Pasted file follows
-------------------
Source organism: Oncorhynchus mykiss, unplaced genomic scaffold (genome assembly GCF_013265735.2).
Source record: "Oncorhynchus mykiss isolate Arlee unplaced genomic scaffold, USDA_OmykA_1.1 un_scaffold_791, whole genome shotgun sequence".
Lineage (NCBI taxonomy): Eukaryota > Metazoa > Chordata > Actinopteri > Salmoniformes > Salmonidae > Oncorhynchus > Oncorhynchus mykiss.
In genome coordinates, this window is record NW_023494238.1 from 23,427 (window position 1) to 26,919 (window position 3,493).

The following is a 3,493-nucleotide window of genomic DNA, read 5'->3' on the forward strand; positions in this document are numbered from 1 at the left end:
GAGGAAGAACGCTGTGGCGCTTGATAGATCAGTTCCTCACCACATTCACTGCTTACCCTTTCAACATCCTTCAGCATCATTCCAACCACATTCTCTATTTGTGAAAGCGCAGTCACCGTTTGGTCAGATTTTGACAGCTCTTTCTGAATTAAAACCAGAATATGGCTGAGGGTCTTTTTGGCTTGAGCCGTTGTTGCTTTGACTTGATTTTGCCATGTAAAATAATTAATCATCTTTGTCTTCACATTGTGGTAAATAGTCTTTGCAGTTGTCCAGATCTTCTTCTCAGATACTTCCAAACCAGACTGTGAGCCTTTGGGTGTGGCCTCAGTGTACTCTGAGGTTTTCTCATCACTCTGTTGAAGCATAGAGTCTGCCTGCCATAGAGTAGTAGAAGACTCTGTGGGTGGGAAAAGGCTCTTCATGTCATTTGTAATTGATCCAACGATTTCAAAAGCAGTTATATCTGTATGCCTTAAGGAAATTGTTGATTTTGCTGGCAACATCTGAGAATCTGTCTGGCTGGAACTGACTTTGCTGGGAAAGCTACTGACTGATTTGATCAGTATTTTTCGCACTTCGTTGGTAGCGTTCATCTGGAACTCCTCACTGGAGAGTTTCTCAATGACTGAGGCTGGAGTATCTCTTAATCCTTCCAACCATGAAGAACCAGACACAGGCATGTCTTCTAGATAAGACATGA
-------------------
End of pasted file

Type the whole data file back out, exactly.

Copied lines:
Source organism: Oncorhynchus mykiss, unplaced genomic scaffold (genome assembly GCF_013265735.2).
Source record: "Oncorhynchus mykiss isolate Arlee unplaced genomic scaffold, USDA_OmykA_1.1 un_scaffold_791, whole genome shotgun sequence".
Lineage (NCBI taxonomy): Eukaryota > Metazoa > Chordata > Actinopteri > Salmoniformes > Salmonidae > Oncorhynchus > Oncorhynchus mykiss.
In genome coordinates, this window is record NW_023494238.1 from 23,427 (window position 1) to 26,919 (window position 3,493).

The following is a 3,493-nucleotide window of genomic DNA, read 5'->3' on the forward strand; positions in this document are numbered from 1 at the left end:
GAGGAAGAACGCTGTGGCGCTTGATAGATCAGTTCCTCACCACATTCACTGCTTACCCTTTCAACATCCTTCAGCATCATTCCAACCACATTCTCTATTTGTGAAAGCGCAGTCACCGTTTGGTCAGATTTTGACAGCTCTTTCTGAATTAAAACCAGAATATGGCTGAGGGTCTTTTTGGCTTGAGCCGTTGTTGCTTTGACTTGATTTTGCCATGTAAAATAATTAATCATCTTTGTCTTCACATTGTGGTAAATAGTCTTTGCAGTTGTCCAGATCTTCTTCTCAGATACTTCCAAACCAGACTGTGAGCCTTTGGGTGTGGCCTCAGTGTACTCTGAGGTTTTCTCATCACTCTGTTGAAGCATAGAGTCTGCCTGCCATAGAGTAGTAGAAGACTCTGTGGGTGGGAAAAGGCTCTTCATGTCATTTGTAATTGATCCAACGATTTCAAAAGCAGTTATATCTGTATGCCTTAAGGAAATTGTTGATTTTGCTGGCAACATCTGAGAATCTGTCTGGCTGGAACTGACTTTGCTGGGAAAGCTACTGACTGATTTGATCAGTATTTTTCGCACTTCGTTGGTAGCGTTCATCTGGAACTCCTCACTGGAGAGTTTCTCAATGACTGAGGCTGGAGTATCTCTTAATCCTTCCAACCATGAAGAACCAGACACAGGCATGTCTTCTAGATAAGACATGA